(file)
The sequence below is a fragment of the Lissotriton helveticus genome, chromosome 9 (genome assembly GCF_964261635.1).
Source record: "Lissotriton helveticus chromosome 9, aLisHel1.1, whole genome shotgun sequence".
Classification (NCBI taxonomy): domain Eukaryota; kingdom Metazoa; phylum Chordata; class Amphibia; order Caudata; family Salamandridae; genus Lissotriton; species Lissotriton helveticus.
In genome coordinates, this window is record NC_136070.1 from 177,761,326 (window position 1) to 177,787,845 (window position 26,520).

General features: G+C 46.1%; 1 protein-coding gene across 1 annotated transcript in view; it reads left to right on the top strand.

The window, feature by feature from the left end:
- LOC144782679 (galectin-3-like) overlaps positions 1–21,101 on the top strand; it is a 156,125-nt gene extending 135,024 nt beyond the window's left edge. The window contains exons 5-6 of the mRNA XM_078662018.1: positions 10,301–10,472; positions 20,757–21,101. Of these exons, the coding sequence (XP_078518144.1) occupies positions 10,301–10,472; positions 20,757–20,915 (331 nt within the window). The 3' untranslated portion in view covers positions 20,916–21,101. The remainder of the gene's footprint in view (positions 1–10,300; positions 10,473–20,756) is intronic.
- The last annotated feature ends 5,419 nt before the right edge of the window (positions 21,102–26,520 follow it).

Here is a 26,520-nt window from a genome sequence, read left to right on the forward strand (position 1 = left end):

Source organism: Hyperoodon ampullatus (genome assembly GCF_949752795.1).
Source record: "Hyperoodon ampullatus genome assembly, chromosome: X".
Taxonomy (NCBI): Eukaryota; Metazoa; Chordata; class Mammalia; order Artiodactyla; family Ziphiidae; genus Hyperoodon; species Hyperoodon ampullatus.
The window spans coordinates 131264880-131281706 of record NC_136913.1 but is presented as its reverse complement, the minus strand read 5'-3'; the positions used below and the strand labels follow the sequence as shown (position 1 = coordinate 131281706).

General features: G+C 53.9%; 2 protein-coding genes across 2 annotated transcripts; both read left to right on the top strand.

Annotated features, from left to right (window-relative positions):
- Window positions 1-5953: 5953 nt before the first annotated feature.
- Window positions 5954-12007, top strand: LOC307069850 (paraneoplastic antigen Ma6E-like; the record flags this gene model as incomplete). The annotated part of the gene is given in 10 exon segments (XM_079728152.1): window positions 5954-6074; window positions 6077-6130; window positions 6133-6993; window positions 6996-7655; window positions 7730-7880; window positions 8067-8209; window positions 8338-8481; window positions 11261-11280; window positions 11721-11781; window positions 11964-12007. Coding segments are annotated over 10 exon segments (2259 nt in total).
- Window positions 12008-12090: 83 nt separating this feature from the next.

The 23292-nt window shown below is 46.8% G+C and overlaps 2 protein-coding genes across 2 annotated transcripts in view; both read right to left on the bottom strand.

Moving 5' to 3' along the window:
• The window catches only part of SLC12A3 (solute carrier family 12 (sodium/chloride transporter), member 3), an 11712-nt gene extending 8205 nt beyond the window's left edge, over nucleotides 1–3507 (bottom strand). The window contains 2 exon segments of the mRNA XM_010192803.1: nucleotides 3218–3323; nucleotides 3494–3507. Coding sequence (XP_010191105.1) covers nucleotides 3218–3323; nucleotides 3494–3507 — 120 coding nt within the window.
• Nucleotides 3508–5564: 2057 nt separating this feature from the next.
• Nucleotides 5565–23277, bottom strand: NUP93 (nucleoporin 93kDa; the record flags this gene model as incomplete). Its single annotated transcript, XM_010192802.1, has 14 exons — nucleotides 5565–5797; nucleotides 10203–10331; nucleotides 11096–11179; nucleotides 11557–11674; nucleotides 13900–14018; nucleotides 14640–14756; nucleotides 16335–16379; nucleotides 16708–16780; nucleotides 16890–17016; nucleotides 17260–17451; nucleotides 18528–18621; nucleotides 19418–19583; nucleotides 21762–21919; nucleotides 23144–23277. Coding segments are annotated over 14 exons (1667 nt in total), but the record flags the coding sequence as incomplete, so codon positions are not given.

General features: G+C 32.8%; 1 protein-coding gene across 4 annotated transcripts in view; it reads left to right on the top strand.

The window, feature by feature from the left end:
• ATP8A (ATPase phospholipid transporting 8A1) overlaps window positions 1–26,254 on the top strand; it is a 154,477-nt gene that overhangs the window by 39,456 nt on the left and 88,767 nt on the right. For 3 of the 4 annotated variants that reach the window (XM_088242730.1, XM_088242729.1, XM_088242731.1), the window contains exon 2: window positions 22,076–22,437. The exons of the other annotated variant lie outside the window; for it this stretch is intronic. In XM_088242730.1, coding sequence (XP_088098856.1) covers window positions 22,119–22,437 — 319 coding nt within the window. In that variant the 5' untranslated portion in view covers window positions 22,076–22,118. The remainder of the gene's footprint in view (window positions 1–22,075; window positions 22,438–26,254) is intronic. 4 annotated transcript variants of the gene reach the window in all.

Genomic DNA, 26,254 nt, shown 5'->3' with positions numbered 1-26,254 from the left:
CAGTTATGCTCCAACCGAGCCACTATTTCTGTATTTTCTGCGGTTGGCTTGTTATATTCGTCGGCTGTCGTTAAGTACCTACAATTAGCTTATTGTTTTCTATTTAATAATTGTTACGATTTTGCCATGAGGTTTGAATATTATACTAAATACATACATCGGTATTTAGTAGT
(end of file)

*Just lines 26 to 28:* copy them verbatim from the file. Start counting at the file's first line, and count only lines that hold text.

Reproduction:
• ATP8A (ATPase phospholipid transporting 8A1) overlaps window positions 1–26,254 on the top strand; it is a 154,477-nt gene that overhangs the window by 39,456 nt on the left and 88,767 nt on the right. For 3 of the 4 annotated variants that reach the window (XM_088242730.1, XM_088242729.1, XM_088242731.1), the window contains exon 2: window positions 22,076–22,437. The exons of the other annotated variant lie outside the window; for it this stretch is intronic. In XM_088242730.1, coding sequence (XP_088098856.1) covers window positions 22,119–22,437 — 319 coding nt within the window. In that variant the 5' untranslated portion in view covers window positions 22,076–22,118. The remainder of the gene's footprint in view (window positions 1–22,075; window positions 22,438–26,254) is intronic. 4 annotated transcript variants of the gene reach the window in all.

Genomic DNA, 26,254 nt, shown 5'->3' with positions numbered 1-26,254 from the left:
CAGTTATGCTCCAACCGAGCCACTATTTCTGTATTTTCTGCGGTTGGCTTGTTATATTCGTCGGCTGTCGTTAAGTACCTACAATTAGCTTATTGTTTTCTATTTAATAATTGTTACGATTTTGCCATGAGGTTTGAATATTATACTAAATACATACATCGGTATTTAGTAGT